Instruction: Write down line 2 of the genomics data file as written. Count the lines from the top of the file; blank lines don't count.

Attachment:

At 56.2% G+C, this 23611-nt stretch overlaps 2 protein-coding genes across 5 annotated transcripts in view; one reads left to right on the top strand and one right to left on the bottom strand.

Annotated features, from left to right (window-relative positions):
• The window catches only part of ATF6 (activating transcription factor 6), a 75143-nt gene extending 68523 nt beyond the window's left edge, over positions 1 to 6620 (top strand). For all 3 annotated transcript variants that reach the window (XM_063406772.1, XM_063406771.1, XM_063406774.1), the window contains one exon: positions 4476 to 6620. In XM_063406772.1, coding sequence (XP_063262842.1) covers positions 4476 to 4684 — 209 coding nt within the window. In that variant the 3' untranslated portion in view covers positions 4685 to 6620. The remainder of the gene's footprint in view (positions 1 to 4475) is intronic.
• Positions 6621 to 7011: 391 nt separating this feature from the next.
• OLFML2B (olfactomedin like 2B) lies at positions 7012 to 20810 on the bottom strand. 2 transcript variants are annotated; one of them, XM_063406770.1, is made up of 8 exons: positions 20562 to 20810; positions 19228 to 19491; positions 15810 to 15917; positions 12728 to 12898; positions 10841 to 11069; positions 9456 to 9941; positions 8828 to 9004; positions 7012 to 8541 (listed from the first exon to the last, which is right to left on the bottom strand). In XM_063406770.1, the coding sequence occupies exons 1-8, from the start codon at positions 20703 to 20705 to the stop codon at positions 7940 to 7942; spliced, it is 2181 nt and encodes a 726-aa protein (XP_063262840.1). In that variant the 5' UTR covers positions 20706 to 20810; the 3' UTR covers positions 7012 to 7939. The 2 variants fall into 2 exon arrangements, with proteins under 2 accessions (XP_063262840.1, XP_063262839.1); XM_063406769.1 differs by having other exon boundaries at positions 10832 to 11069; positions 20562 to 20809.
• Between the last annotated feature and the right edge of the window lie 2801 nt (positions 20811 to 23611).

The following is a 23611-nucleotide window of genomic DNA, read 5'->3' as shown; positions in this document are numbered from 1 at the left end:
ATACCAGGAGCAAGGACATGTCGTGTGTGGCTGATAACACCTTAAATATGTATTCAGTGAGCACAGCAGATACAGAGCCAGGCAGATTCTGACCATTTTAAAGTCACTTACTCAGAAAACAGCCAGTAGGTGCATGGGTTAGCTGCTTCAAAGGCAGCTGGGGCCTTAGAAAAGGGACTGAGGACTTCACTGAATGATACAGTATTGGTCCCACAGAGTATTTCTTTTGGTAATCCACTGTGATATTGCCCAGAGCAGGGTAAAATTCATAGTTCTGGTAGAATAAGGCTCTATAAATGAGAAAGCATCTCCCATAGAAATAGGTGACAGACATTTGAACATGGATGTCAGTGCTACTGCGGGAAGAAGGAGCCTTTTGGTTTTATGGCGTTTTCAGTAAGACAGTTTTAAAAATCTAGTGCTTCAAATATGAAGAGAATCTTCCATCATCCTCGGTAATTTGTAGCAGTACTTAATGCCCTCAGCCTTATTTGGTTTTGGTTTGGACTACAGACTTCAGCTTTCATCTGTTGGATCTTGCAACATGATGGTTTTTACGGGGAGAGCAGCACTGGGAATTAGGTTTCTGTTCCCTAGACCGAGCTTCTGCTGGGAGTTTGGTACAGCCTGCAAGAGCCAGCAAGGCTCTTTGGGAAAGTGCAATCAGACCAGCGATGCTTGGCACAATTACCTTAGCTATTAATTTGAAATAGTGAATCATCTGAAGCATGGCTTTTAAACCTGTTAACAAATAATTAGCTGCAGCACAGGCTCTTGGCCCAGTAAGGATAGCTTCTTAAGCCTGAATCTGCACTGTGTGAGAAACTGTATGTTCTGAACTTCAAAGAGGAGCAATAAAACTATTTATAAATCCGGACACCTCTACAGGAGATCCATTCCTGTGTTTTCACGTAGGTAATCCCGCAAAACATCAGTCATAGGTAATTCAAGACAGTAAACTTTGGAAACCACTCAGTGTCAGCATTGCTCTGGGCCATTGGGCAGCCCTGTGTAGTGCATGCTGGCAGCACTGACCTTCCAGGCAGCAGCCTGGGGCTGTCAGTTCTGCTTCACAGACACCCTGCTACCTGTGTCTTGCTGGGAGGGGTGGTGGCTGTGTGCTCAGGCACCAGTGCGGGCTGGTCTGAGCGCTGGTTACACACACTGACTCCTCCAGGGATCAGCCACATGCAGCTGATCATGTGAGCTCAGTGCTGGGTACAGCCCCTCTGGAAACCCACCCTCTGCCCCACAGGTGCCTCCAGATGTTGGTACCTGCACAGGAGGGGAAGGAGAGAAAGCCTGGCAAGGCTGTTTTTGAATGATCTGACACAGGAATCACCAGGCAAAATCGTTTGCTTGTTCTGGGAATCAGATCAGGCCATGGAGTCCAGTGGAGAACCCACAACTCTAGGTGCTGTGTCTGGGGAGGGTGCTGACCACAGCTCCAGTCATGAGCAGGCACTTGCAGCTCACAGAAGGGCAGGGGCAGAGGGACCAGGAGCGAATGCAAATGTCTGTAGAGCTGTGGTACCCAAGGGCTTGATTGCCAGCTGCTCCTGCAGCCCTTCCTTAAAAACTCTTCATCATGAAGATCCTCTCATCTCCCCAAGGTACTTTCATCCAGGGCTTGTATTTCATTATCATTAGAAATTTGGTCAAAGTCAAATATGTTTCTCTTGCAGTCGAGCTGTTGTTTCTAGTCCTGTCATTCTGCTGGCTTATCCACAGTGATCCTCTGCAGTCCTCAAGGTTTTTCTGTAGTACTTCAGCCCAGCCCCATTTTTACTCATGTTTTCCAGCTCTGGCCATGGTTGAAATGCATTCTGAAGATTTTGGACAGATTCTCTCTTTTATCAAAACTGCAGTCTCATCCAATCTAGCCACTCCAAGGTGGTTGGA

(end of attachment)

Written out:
Annotated features, from left to right (window-relative positions):